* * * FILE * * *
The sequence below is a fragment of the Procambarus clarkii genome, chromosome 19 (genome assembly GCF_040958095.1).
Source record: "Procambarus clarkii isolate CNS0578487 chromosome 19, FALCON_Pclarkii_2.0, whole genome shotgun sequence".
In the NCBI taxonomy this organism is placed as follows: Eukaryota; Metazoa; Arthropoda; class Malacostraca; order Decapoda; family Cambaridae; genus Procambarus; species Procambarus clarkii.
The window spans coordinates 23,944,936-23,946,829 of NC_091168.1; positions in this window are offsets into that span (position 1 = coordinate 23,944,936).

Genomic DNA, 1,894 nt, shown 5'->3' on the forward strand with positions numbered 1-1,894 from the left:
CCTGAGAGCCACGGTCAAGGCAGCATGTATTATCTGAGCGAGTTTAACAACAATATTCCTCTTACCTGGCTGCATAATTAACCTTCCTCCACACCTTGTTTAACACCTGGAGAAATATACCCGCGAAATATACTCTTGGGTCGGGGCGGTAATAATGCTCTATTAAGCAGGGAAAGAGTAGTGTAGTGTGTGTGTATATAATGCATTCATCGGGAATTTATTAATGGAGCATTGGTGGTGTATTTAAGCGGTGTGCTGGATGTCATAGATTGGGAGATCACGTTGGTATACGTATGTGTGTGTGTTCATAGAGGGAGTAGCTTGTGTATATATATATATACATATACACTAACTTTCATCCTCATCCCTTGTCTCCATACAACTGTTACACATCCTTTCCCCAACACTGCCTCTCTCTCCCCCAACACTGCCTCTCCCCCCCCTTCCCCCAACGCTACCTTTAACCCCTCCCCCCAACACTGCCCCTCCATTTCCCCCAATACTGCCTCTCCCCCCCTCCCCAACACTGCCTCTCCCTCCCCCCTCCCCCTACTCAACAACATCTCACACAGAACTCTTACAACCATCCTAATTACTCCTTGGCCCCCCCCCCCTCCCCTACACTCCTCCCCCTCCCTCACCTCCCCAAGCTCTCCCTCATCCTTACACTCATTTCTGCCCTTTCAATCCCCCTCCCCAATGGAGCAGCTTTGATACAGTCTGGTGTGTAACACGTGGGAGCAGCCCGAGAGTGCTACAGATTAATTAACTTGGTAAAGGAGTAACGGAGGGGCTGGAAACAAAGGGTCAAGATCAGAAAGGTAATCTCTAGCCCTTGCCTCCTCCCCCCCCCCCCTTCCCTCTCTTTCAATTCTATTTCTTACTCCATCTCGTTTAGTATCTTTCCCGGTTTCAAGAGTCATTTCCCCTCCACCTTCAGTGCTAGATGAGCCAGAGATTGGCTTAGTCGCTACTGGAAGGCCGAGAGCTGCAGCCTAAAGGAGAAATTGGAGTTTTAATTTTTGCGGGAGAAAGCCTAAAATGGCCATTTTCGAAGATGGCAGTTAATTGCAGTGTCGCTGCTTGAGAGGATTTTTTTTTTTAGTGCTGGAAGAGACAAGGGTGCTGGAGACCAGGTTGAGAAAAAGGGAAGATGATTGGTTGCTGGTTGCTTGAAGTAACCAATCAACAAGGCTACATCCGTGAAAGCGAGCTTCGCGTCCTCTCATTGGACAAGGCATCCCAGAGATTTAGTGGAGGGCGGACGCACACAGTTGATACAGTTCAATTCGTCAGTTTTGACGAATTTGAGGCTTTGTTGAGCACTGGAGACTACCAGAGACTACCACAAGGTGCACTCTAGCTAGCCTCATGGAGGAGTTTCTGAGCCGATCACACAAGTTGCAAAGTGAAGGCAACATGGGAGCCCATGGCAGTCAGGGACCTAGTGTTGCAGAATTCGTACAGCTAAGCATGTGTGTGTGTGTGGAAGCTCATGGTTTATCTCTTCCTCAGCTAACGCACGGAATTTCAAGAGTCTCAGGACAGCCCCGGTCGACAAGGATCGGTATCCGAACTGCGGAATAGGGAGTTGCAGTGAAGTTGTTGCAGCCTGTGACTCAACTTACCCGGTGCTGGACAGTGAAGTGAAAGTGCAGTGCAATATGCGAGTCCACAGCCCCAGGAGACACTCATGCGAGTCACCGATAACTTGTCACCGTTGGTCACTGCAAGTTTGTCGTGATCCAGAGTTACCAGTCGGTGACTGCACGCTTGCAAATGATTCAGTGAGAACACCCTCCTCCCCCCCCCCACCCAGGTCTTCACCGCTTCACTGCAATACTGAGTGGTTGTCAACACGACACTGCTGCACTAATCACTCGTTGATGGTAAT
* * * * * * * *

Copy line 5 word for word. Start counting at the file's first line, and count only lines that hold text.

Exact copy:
Genomic DNA, 1,894 nt, shown 5'->3' on the forward strand with positions numbered 1-1,894 from the left: